57. The father made two further applications before me on notice on the 29 and 31 August. They are important as further evidence of the father's attitude.

Hearing on 29 August
58. The father told me he had been arrested on arriving at Heathrow airport and detained for two to three hours. He said that the reason for his arrest was that the mother had said that the children were not with her. He sought an order confirming their whereabouts. Her solicitor had refused to give him the information.

59. I indicated that, given the history, I was not minded to make an order in the absence of the mother. I said the application could be renewed on 31 August, when he was again appearing in court. The father offered me in a sarcastic manner the money that he had on him if I would make an order.

60. A little later the father interrupted me. I subsequently ordered a transcript. He said – "meanwhile, I am going to get my children. I am going to find out where my children are and I am going to get them." He then left.

61. I was most concerned by his words and his manner. In the absence of my clerk, I rang the mother's solicitors and repeated what I took to be a direct threat to abduct the children. They subsequently applied over the telephone for a warrant for the arrest of the father should he go within a stated distance of the mother's home which I granted. This was to enable the local police to execute the warrant should he try and take the children.

Hearing on 31 August
62. This was the date listed for the father's application that I should recuse myself from hearing his application for a residence order and other applications three days later. The mother was neither present nor represented.

63. I told the father of the steps that I had taken in telephoning the mother's solicitors and the order I had made. I had refused such an application to recuse myself on 26 July but given the father permission to renew the application on notice. Despite this, the mother and the Guardian had only been served with notice the day before the hearing. Neither counsel instructed for the hearing on 3 September was able to attend.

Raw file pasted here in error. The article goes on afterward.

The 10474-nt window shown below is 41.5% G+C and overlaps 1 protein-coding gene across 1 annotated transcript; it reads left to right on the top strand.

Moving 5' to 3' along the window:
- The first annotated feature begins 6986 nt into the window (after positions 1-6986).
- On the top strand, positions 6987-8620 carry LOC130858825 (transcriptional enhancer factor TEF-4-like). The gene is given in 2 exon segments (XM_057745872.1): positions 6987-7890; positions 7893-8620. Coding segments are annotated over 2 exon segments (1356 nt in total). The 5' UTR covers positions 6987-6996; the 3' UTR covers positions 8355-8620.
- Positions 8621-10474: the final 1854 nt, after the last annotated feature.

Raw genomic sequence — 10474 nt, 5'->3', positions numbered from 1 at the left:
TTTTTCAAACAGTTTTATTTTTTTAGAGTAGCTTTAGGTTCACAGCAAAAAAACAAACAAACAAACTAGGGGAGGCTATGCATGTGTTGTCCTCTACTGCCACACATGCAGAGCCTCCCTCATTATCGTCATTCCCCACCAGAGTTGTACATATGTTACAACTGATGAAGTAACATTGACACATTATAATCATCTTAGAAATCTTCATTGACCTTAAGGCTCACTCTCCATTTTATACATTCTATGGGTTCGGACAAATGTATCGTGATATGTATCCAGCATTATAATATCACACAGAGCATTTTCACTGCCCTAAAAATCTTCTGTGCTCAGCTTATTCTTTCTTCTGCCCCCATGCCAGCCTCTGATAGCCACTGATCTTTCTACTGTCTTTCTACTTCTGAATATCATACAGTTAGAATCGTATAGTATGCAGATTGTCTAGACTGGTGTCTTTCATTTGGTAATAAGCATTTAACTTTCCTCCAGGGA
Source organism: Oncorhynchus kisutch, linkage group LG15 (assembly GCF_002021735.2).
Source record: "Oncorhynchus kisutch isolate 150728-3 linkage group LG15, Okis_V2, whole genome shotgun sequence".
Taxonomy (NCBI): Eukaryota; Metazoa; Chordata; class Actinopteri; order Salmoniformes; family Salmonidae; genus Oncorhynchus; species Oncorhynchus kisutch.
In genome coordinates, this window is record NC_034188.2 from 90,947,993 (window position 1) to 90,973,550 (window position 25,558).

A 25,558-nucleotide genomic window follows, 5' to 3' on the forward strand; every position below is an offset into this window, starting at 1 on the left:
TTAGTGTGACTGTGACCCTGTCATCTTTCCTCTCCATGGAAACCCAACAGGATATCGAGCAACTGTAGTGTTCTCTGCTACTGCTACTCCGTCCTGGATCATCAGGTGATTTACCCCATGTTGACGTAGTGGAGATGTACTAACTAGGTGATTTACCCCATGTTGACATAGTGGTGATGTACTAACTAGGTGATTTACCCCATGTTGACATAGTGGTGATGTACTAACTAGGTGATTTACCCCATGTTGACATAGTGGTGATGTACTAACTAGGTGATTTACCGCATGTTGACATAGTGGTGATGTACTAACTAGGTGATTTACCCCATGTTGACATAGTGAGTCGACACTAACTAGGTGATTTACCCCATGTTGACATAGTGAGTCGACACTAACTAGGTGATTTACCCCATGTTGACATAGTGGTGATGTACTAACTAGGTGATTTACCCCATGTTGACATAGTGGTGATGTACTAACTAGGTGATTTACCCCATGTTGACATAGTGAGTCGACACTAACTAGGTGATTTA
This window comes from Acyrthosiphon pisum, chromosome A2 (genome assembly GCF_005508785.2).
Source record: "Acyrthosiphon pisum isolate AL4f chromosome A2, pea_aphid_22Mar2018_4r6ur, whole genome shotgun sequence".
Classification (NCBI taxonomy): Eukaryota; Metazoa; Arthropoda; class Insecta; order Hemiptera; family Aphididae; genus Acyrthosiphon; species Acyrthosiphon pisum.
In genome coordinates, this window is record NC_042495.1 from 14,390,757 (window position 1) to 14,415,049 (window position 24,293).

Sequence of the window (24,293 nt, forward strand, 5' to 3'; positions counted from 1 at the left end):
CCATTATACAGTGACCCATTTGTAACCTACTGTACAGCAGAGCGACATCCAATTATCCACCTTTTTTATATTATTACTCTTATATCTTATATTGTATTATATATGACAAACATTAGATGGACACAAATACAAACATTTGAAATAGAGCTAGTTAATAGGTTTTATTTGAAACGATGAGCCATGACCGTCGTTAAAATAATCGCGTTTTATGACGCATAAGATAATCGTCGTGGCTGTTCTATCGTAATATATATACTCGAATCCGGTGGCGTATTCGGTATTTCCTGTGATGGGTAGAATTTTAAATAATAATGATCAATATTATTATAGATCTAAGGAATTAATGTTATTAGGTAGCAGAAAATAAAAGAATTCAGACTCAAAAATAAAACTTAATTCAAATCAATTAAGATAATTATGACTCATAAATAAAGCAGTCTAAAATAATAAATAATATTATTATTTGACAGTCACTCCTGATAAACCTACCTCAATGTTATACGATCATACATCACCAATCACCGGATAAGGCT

64. I heard argument from the father. I adjourned the application to 3 September for assistance on some of the factual allegations. I dismissed the application on that day. I did not give my reasons in order that the hearing should not be further delayed. I set them out later.

Email messages
65. Between January and September 2007 there are some 250 pages of messages involving the father. I have already referred to some of them. In the course of the earlier hearing, I had pointed out to the father that he had considerable skills as a parent. The children could benefit greatly from a good relationship with him. It was my strong wish that that should happen, but if the case against him was proved, there had to be demonstrable changes which were maintained.

66. The father argued in December 2006 that he had changed. He no longer wrote in the same way. I described the father's sustained abuse, aggression, and criticism of all whom he saw as opposing him as remarkable. Though he had modified his views of the mother when giving evidence, I was not then satisfied that he was capable of presenting her in a positive light to the children.

67. The father could have been in no doubt what was expected of him if he was to have the full and beneficial relationship with his children which he wanted so strongly. I had hoped that the hearing in December 2006 had driven the message home to him in the clearest terms.

68. The messages are one indication that this has not happened. Miss van Spall for the mother has drawn attention to certain of them in her written submissions. He said in February 2007 that there was no evidence that he had made an attempt to abduct his children and that therefore it was not his intention. He then said on three occasions in March and three occasions in April that he would collect the children from their home. In the light of his behaviour he should not be surprised that these are taken seriously.